No, this is a misconception. In accordance with SSQC 1, all public accounting firms regardless of size are required to comply with SSQC 1. In time to come, the firms that do not audit PIEs may also be subject to review for compliance with SSQC 1 through the practice review programme (PMP). This simply means that the smaller firms will have to implement different policies and procedures to comply with SSQC 1. Embracing the spirit of SSQC 1 is the cornerstone of audit quality and firms should not adopt a ‘one-size-fits-all’ approach.

Smaller firms or even sole proprietor firms, still need to have some firm-level quality control policies and procedures to ensure that they issue appropriate engagement reports and comply with professional standards, and legal and regulatory requirements. SSQC 1 does not necessarily require them to implement the same level of sophisticated controls as those in bigger public accounting firms. SSQC 1 is principles-based and therefore, each firm can adopt those quality control policies and procedures which are relevant and applicable to the operating characteristics, nature and size of their practices.

Having a QCM is a good starting point. However, it does not automatically demonstrate that the firms comply with SSQC 1. The firms have to ensure that the quality control policies and procedures in the QCM are effectively adopted and executed with appropriate documentation to demonstrate compliance with SSQC 1. The devil is in the details.  More importantly, the QCM should be appropriately customized to suit the operating characteristics, nature and size of each specific firm.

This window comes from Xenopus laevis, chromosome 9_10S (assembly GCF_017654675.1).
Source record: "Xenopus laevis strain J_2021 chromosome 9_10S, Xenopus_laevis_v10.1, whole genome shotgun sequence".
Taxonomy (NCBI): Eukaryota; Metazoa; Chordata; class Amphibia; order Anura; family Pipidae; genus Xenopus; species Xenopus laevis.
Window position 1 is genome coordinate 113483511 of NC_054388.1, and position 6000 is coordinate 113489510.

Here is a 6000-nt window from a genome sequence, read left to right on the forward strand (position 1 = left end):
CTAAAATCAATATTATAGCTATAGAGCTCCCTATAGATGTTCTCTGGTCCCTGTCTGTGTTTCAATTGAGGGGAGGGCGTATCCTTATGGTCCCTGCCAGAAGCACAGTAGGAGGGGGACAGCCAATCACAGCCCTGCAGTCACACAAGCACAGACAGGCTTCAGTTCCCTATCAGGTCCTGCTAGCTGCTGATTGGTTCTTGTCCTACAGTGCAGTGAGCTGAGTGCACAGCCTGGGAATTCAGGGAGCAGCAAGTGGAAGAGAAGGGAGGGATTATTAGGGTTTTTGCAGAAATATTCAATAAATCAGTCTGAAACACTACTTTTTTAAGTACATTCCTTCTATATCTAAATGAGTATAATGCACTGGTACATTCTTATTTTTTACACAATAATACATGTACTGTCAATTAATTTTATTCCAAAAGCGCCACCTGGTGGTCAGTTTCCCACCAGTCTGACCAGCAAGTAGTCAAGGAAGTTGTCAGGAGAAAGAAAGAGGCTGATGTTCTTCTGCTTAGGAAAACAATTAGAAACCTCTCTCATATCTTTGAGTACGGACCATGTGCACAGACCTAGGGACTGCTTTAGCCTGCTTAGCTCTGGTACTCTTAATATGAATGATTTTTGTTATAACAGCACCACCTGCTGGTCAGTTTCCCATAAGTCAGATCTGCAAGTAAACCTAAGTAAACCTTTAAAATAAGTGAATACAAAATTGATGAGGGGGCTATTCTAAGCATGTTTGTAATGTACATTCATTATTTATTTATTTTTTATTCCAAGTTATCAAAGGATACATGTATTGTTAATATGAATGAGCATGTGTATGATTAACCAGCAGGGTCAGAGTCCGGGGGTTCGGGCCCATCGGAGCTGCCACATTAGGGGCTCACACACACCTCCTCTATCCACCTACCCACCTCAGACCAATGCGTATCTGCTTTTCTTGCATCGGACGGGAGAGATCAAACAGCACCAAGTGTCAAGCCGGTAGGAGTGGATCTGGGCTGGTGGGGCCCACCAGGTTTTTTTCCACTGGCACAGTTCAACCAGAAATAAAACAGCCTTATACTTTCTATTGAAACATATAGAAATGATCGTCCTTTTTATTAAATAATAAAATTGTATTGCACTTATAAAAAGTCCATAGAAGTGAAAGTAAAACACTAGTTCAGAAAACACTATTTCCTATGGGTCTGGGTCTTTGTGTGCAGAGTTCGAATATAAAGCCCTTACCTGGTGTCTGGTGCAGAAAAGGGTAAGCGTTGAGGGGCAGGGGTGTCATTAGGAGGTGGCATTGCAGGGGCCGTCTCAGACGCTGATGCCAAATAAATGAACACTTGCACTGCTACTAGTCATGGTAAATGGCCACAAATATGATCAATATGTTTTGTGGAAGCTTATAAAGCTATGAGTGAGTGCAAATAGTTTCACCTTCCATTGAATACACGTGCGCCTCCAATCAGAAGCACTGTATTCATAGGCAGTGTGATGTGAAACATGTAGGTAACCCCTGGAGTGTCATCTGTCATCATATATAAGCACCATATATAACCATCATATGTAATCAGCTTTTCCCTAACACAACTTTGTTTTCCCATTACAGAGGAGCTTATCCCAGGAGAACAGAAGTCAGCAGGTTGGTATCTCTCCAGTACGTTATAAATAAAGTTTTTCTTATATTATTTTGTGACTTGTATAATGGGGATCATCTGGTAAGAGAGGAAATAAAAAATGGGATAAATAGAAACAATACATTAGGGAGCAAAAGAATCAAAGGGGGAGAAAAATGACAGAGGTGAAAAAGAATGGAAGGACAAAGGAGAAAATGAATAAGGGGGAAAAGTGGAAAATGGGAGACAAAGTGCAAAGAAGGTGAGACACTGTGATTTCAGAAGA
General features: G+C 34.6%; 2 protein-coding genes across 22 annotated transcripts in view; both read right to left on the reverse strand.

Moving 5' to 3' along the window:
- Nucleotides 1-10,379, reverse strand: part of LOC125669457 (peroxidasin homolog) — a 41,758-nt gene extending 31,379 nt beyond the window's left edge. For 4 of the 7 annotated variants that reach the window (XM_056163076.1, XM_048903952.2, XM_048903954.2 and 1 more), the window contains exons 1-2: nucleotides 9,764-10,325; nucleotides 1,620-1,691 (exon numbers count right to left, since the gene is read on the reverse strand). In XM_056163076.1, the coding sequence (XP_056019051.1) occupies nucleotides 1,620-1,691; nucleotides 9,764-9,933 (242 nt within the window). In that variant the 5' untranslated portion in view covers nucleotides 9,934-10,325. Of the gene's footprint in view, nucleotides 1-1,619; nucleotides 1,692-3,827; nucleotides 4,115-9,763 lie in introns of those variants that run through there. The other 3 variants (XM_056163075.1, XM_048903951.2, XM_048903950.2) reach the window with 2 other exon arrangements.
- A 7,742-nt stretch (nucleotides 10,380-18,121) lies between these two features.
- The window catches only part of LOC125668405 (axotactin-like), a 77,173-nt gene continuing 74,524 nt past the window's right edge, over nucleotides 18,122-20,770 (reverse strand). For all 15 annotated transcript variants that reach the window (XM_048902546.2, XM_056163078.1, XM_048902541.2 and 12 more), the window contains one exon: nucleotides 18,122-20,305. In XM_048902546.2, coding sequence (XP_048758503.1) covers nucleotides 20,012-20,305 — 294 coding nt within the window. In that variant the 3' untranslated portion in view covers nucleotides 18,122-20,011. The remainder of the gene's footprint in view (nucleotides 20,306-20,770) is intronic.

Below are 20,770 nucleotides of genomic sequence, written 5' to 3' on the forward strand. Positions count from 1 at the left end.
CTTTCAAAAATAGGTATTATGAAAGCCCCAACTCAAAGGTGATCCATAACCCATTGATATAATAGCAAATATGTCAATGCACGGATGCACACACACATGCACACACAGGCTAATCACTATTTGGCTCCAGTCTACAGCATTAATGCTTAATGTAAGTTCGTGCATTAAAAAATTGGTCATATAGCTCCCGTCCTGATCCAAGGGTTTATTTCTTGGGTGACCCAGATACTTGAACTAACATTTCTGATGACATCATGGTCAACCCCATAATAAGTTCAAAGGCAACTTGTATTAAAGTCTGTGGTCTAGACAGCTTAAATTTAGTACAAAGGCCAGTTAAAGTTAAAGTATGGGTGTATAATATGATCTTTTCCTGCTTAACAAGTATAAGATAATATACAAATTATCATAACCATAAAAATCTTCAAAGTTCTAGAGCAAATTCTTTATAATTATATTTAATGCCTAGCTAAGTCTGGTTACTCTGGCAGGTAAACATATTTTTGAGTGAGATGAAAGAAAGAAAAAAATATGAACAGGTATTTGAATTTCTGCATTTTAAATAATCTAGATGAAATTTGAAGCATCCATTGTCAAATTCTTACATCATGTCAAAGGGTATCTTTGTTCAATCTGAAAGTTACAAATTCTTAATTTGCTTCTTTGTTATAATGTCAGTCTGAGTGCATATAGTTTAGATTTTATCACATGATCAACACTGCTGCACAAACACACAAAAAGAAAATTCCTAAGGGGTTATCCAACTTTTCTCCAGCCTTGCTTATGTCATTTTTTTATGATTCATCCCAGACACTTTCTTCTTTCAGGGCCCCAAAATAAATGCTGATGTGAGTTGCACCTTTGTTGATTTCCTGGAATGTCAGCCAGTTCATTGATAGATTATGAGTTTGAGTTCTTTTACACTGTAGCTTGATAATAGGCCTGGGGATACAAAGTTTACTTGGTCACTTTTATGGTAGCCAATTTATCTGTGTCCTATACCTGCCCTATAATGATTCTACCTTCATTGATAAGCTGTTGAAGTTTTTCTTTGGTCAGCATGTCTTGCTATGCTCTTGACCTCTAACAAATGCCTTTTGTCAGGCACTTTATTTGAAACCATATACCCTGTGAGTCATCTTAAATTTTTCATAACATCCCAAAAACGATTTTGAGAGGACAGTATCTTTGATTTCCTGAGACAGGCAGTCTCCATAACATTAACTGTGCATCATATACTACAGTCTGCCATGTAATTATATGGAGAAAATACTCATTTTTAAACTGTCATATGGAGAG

In light of the resource constraints faced by the smaller public accounting firms, they could leverage on the quality control guides issued by the professional bodies or regulators to develop a QCM which is pragmatic but not excessive. In particular, from October 2012, the Institute of Singapore Chartered Accountants (ISCA) has issued a series of Practice Guides. These Practice Guides, which include illustrative quality control policies and procedures with various practice aid templates, will help the smaller firms in formulating and documenting the quality controls.

Despite the abstract nature of the leadership element, its compliance can be evidenced by the discussion of quality control matters in the minutes of a firm’s internal management meetings. In addition, the firm could incorporate the importance of quality in its mission statement or strategy and also communicate its quality control policies and procedures to the staff when they undergo the induction program. With these measures in place, a clear message from the top emphasising quality is visible and could be effectively disseminated to all levels of staff at the firm.

The relevant ethical requirements applicable to a public accounting firm are stated in the Code of Professional Conduct and Ethics (the Code) under the Fourth Schedule of the Accountants (Public Accountants) Rules. Regular communication of the ethical requirements under the Code (such as independence and confidentiality) to the firm’s professional staff is crucial to instil the right values and behaviour among the staff. Having said that, the firm should also obtain signed independence confirmation and declaration of confidentiality from its professional staff at least annually and from its new staff, as part of the firm’s orientation program as evidence of such confirmation. A designated senior personnel, such as the practitioner himself, has to monitor the results of such confirmation and declaration to ensure that any threats are promptly identified and addressed. If any significant independence threat is identified, the firm should apply appropriate safeguards to reduce the threat to an acceptable level. For instance, for a sole proprietor firm, if the familiarity threat exists due to the long association of a senior personnel, such as between a practitioner and client, the safeguard review may be required. The safeguard review may include, but is not limited to involving a professional public accountant from another firm.